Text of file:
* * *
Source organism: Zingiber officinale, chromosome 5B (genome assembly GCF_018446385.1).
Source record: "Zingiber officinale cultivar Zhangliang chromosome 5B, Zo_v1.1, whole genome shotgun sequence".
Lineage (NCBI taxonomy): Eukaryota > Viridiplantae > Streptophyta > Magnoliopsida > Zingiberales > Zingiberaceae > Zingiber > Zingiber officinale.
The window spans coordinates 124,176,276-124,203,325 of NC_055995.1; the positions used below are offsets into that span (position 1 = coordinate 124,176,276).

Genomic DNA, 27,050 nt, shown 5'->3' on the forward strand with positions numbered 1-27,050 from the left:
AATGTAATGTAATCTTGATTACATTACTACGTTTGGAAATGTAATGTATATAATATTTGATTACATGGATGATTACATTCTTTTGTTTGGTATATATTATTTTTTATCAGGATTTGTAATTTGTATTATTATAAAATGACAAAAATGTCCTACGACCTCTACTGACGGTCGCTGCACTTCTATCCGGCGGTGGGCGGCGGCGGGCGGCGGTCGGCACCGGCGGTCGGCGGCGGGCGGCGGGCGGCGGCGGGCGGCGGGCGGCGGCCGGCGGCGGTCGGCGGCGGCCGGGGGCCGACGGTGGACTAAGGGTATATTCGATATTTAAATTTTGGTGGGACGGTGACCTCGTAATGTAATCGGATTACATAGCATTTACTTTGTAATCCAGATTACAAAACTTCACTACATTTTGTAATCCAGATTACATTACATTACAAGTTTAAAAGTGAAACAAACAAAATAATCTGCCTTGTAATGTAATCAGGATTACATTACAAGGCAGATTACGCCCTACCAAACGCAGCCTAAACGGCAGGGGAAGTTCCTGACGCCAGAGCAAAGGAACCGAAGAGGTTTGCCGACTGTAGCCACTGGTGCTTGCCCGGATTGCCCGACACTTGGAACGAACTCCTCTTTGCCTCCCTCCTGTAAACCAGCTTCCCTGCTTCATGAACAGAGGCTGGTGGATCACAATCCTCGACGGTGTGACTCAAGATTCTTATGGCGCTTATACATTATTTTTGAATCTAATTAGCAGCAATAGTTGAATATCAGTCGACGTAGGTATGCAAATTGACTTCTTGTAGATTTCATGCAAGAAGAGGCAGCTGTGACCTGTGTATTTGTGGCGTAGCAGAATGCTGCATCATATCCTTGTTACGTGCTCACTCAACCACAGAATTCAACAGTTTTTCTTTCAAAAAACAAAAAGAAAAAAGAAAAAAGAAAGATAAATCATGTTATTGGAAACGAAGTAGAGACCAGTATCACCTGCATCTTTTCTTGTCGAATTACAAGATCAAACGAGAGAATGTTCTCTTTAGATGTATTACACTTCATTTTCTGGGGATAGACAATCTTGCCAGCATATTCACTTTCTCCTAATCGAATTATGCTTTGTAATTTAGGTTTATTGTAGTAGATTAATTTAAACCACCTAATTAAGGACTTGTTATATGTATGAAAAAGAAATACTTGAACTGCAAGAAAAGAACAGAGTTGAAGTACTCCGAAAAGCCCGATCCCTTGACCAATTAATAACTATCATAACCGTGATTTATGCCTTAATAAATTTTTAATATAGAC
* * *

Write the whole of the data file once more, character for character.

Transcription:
Source organism: Zingiber officinale, chromosome 5B (genome assembly GCF_018446385.1).
Source record: "Zingiber officinale cultivar Zhangliang chromosome 5B, Zo_v1.1, whole genome shotgun sequence".
Lineage (NCBI taxonomy): Eukaryota > Viridiplantae > Streptophyta > Magnoliopsida > Zingiberales > Zingiberaceae > Zingiber > Zingiber officinale.
The window spans coordinates 124,176,276-124,203,325 of NC_055995.1; the positions used below are offsets into that span (position 1 = coordinate 124,176,276).

Genomic DNA, 27,050 nt, shown 5'->3' on the forward strand with positions numbered 1-27,050 from the left:
AATGTAATGTAATCTTGATTACATTACTACGTTTGGAAATGTAATGTATATAATATTTGATTACATGGATGATTACATTCTTTTGTTTGGTATATATTATTTTTTATCAGGATTTGTAATTTGTATTATTATAAAATGACAAAAATGTCCTACGACCTCTACTGACGGTCGCTGCACTTCTATCCGGCGGTGGGCGGCGGCGGGCGGCGGTCGGCACCGGCGGTCGGCGGCGGGCGGCGGGCGGCGGCGGGCGGCGGGCGGCGGCCGGCGGCGGTCGGCGGCGGCCGGGGGCCGACGGTGGACTAAGGGTATATTCGATATTTAAATTTTGGTGGGACGGTGACCTCGTAATGTAATCGGATTACATAGCATTTACTTTGTAATCCAGATTACAAAACTTCACTACATTTTGTAATCCAGATTACATTACATTACAAGTTTAAAAGTGAAACAAACAAAATAATCTGCCTTGTAATGTAATCAGGATTACATTACAAGGCAGATTACGCCCTACCAAACGCAGCCTAAACGGCAGGGGAAGTTCCTGACGCCAGAGCAAAGGAACCGAAGAGGTTTGCCGACTGTAGCCACTGGTGCTTGCCCGGATTGCCCGACACTTGGAACGAACTCCTCTTTGCCTCCCTCCTGTAAACCAGCTTCCCTGCTTCATGAACAGAGGCTGGTGGATCACAATCCTCGACGGTGTGACTCAAGATTCTTATGGCGCTTATACATTATTTTTGAATCTAATTAGCAGCAATAGTTGAATATCAGTCGACGTAGGTATGCAAATTGACTTCTTGTAGATTTCATGCAAGAAGAGGCAGCTGTGACCTGTGTATTTGTGGCGTAGCAGAATGCTGCATCATATCCTTGTTACGTGCTCACTCAACCACAGAATTCAACAGTTTTTCTTTCAAAAAACAAAAAGAAAAAAGAAAAAAGAAAGATAAATCATGTTATTGGAAACGAAGTAGAGACCAGTATCACCTGCATCTTTTCTTGTCGAATTACAAGATCAAACGAGAGAATGTTCTCTTTAGATGTATTACACTTCATTTTCTGGGGATAGACAATCTTGCCAGCATATTCACTTTCTCCTAATCGAATTATGCTTTGTAATTTAGGTTTATTGTAGTAGATTAATTTAAACCACCTAATTAAGGACTTGTTATATGTATGAAAAAGAAATACTTGAACTGCAAGAAAAGAACAGAGTTGAAGTACTCCGAAAAGCCCGATCCCTTGACCAATTAATAACTATCATAACCGTGATTTATGCCTTAATAAATTTTTAATATAGAC